Month: May 2018

Sentence Stress and Phrasing in English

ESL protraitThere are problems for non-native English learners in both speaking and in listening that have to do with sentence stress and phrasing.

When a native speaker says a sentence, there is a pattern of stressed and non-stressed words.  For example, let’s look at the sentence: “I left my keys at home.”  The words that are stressed are “left,” “keys,” and “home.”

“I left my keys at home.”

In addition to stress, there is a pattern of phrasing, so a group of stressed and non-stressed words are slid together and pronounced as if they were one word.  The above example would sound like:

“Ayeleft mykeys at’home.”

A non-native learning, who knows and understands the separate words “my” and “keys”, would be confused by what sounds like “mykeys.”

“Mykeys?”  they would wonder.  “What are ‘mykeys’?  Do they mean ‘monkeys’?  Is it a name?  Is it a whole new vocabulary word?”


If non-native speakers don’t use stress and phrasing patterns when they speak English, they tend to pronounce each word in the sentence with equal stress.  Everyone will understand what they are saying; it just sounds like they are a non-native English speaker.

In listening skills, knowing about stress and phrasing make a huge difference, the difference between understanding  ” my” and “keys” and wondering what on earth are “mykeys.”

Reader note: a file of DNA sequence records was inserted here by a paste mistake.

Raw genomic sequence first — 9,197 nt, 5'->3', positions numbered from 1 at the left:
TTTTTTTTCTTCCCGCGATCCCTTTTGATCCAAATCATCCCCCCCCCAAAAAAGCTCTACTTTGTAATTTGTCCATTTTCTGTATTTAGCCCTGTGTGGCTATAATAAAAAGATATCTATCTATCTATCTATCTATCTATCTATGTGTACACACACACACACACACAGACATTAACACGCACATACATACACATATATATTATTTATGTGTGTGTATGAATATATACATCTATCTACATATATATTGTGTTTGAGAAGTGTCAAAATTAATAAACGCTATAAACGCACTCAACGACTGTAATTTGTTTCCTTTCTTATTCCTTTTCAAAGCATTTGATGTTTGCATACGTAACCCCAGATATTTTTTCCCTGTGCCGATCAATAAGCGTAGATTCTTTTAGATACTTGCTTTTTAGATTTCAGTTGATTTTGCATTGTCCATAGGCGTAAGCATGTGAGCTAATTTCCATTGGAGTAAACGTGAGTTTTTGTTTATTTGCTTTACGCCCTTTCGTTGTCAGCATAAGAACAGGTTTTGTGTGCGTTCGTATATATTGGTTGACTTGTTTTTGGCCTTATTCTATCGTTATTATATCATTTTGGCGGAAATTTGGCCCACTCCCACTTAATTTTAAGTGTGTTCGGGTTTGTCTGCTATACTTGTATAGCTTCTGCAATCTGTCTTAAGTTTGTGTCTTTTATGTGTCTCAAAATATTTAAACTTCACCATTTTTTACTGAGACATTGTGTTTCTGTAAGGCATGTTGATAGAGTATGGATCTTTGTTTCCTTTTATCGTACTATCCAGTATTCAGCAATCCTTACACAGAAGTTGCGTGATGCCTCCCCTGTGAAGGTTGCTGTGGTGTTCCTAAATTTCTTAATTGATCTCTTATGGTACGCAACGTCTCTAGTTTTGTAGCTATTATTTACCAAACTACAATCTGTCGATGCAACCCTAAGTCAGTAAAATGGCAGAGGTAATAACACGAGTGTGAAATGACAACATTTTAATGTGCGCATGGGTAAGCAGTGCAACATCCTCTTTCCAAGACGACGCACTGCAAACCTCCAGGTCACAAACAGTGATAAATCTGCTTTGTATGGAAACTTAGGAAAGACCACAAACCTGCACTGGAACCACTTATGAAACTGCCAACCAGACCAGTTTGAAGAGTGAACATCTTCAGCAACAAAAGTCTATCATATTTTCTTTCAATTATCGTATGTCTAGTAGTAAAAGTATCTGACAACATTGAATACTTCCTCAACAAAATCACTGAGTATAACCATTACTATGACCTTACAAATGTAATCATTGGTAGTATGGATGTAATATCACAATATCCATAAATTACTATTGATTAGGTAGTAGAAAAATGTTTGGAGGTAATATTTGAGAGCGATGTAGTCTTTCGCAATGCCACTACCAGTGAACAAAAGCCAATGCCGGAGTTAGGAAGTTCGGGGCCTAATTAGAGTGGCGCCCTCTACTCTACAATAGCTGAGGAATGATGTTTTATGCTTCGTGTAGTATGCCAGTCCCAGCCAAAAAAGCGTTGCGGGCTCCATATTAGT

I’m going to list some guidelines for you to pay attention to.  These are not “rules.”  Americans are not taught this in schools.  These are more descriptions of how people normally speak.

Words that are stressed are nouns, main verbs, adjectives, and adverbs.  These are content words, the most important words in the sentence that give you the main meaning.

Unstressed words are articles, auxiliary verbs (except for can’t), pronouns, and prepositions.  These are structure words that put the content words together.  You can think of them as “small” words.

However, there might be a reason to emphasize a structure word, in which case the word is stressed.  For example, if the question is:

“Whose keys did you leave at home?”

the answer would stress the word “my”

“I left my keys at home.”

If the question is: “Did Jane leave her keys at home?”

the answer would stress the word “I”

“No, I left my keys at home.”

In phrasing, related words are grouped together, for example, a noun with the associated article or possessive pronoun (“my keys”) or a preposition with its object (“at home”).

To help you learn to recognize stress and phrasing patterns, I suggest listening to native speakers.  Get a recording that you can stop and replay.  Listen to one sentence at a time and try to copy it.  Pay attention to the stress and phrasing.  Then won’t have to wonder what “mykeys” are.